Cryptosporidiosis Outbreak in a Nassau County, Florida, Return Travel Group from Ireland, May 24, 2006 June 4, 2006
* The Nassau County Health Department (NCHD) in Florida investigated an outbreak of gastrointestinal (GI) illness in a returning choral group who toured Ireland from May 24 to June 4, 2006.
* A physician who traveled with the group reported gastrointestinal (GI) illness in approximately 19 of the 41 travelers with an onset period of 0-3 days after returning to Florida on June 4.
* The travel group, consisting predominantly of retirees, had performed at several churches and at a dinner theater in Ireland.
* NCHD administered a telephone questionnaire to 40 of the 41 group members to examine possible water exposures; common meals; and food, travel, and clinical histories.
* The results of the questionnaire showed that 29 people met the case definition for the outbreak.
* The mean age of the travel group members was 64.8 years (range: 23-79 years).
* All 40 were non-Hispanic Caucasians.
* Twenty-five (62.5%) were female, 15 (37.5%) were male.
* Travel group members who returned on the group flight on June 4 were classified as Group 1 (32 persons).
* Travel group members who stayed in Europe and did not return to the United States on June 4 were classified as Group 2 (9 persons).
* Twenty-four members of Group 1 and five of the eight people surveyed in Group 2 met the case definition for GI illness.
* The attack rate in Group 1 was 75% compared to 62.5% in Group 2.
* The similar attack rates in the two groups supports the hypothesis that the group exposure did not occur on the return flight on June 4.
* The mean duration of illness was 4.6 days.
* Cases reported a mean of 4.5 symptoms.
* Group members stayed at the same four hotels and had a group meal plan that included breakfast at the hotels and five group dinners.
* The group dinners were held at the four hotels and also at a dinner theater restaurant prior to their choral performance.
* NCHD was informed by the trip organizers that the travel group had exposure to water that may have come from a private well while at the dinner theater restaurant.
* This group meal occurred on May 31 at a 150-year-old establishment in rural Killarney, Ireland.
* Several of the travel group members reported that farm animals and horses were located on the premises.
* During the dinner, travelers had a choice of either water or an alcoholic beverage; soft drinks were not available.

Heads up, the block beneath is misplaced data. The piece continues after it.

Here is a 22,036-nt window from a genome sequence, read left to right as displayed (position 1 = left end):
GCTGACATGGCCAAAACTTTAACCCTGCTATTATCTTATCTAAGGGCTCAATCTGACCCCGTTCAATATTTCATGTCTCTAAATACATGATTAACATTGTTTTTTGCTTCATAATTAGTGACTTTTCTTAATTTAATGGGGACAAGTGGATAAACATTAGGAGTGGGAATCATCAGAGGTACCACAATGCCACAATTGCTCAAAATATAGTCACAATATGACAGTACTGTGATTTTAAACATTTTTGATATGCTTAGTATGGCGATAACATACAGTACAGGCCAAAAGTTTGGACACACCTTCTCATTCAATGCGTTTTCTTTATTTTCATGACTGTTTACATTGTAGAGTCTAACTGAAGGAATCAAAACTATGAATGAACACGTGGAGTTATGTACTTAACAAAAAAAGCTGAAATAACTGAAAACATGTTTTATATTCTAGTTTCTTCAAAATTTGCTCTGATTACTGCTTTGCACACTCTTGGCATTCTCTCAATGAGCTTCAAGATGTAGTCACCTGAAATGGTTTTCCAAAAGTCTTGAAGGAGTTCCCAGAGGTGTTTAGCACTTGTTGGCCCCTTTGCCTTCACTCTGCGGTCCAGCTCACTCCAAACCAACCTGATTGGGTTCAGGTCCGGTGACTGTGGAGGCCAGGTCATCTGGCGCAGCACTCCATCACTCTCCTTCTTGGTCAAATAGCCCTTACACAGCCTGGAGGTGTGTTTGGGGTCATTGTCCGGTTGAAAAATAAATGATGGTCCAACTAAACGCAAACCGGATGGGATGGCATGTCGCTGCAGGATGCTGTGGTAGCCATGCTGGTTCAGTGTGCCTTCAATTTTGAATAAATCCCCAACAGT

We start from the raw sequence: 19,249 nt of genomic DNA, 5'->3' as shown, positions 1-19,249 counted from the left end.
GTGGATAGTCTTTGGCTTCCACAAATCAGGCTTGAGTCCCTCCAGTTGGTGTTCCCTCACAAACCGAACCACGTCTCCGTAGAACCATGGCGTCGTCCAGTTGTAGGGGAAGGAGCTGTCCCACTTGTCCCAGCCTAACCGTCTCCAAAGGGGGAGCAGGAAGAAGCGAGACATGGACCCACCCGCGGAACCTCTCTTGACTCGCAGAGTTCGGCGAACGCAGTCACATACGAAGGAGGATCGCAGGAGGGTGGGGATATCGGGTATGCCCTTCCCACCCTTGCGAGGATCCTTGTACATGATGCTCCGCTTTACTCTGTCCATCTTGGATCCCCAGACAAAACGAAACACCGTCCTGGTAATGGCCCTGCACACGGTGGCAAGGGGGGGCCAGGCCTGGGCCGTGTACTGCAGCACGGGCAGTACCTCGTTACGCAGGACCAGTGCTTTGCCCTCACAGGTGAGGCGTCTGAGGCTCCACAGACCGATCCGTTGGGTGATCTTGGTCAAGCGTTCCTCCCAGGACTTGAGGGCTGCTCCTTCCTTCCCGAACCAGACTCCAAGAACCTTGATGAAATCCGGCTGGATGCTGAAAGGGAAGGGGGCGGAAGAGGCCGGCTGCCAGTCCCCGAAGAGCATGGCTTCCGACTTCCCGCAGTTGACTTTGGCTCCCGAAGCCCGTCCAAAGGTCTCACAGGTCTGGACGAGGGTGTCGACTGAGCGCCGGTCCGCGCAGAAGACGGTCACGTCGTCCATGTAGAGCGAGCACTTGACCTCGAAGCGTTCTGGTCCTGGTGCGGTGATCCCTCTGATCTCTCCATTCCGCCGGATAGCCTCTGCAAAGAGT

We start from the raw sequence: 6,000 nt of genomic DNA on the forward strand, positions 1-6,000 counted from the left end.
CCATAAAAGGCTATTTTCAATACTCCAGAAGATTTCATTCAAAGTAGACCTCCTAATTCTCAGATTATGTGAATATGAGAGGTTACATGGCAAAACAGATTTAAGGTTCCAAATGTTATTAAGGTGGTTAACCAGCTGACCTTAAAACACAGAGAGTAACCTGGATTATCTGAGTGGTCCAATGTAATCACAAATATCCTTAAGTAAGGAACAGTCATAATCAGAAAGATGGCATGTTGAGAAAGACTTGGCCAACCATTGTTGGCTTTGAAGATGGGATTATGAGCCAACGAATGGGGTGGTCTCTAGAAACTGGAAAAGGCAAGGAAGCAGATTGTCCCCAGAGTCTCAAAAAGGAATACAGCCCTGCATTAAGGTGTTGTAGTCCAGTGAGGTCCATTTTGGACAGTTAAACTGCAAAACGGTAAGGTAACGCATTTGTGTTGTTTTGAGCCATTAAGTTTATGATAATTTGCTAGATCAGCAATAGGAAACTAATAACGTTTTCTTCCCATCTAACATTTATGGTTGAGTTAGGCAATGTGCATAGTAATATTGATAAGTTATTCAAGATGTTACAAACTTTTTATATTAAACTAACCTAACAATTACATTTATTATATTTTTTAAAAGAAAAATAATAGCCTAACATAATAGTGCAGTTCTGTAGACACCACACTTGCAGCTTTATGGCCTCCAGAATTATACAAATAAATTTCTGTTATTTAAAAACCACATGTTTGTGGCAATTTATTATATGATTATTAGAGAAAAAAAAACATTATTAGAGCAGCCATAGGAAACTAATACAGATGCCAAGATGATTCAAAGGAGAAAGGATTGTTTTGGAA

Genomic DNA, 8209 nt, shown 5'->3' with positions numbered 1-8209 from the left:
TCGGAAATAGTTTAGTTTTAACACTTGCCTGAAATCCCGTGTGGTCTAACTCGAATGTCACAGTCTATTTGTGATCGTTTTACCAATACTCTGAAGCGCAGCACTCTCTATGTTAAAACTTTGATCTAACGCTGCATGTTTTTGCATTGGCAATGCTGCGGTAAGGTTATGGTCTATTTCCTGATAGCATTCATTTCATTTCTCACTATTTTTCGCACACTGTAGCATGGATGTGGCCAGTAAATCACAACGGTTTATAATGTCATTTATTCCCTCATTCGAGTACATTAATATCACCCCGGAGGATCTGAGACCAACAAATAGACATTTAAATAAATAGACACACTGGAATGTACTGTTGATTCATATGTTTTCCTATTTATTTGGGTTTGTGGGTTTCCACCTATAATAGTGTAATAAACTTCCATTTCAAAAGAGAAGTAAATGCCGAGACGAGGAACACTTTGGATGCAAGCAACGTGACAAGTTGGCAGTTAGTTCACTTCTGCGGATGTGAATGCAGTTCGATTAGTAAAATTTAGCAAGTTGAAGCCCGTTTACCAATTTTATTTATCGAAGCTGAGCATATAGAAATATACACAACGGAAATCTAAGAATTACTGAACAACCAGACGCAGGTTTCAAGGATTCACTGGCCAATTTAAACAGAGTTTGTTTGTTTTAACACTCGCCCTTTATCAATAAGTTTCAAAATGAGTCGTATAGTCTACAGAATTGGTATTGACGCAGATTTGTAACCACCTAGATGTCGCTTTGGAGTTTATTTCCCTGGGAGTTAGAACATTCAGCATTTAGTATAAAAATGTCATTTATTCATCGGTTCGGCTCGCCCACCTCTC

* Many travelers chose to drink water since they were performing later that night.
* The analysis of survey data showed a strong association between the consumption of drinking water at the dinner theater restaurant and developing GI illness.
* The dinner occurred seven days before the peak of the onset dates, which is consistent with the incubation period of Cryptosporidium.
* The risk for the exposed group was 96.6% and the risk for the unexposed was 16.7%.
* The risk ratio was 5.79, suggesting that those who drank water at the dinner theater restaurant were 5.8 times more likely to develop illness than those who did not.
* The overall risk of drinking water and developing GI illness was 82.9%.
* The sanitation inspector in Ireland reported that the dinner theater had an approved public water system and that the dinner theater restaurant's proprietor had both a private well (reportedly used for personal needs only) and a publicly regulated water source (for restaurant operations).
* The inspector reported that the restaurant's proprietor stated that only the public water source was used for restaurant operations.
* The epidemiological data obtained in the investigation, laboratory analysis, incubation periods, and exposure possibilities suggest that the infection was acquired in Ireland and that the drinking water exposure is a plausible hypothesis for the source of the infection.
* However, the exact source of the infection and the transmission mechanism cannot be confirmed.
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|Publication:||Journal of Environmental Health|
|Date:||Sep 1, 2008|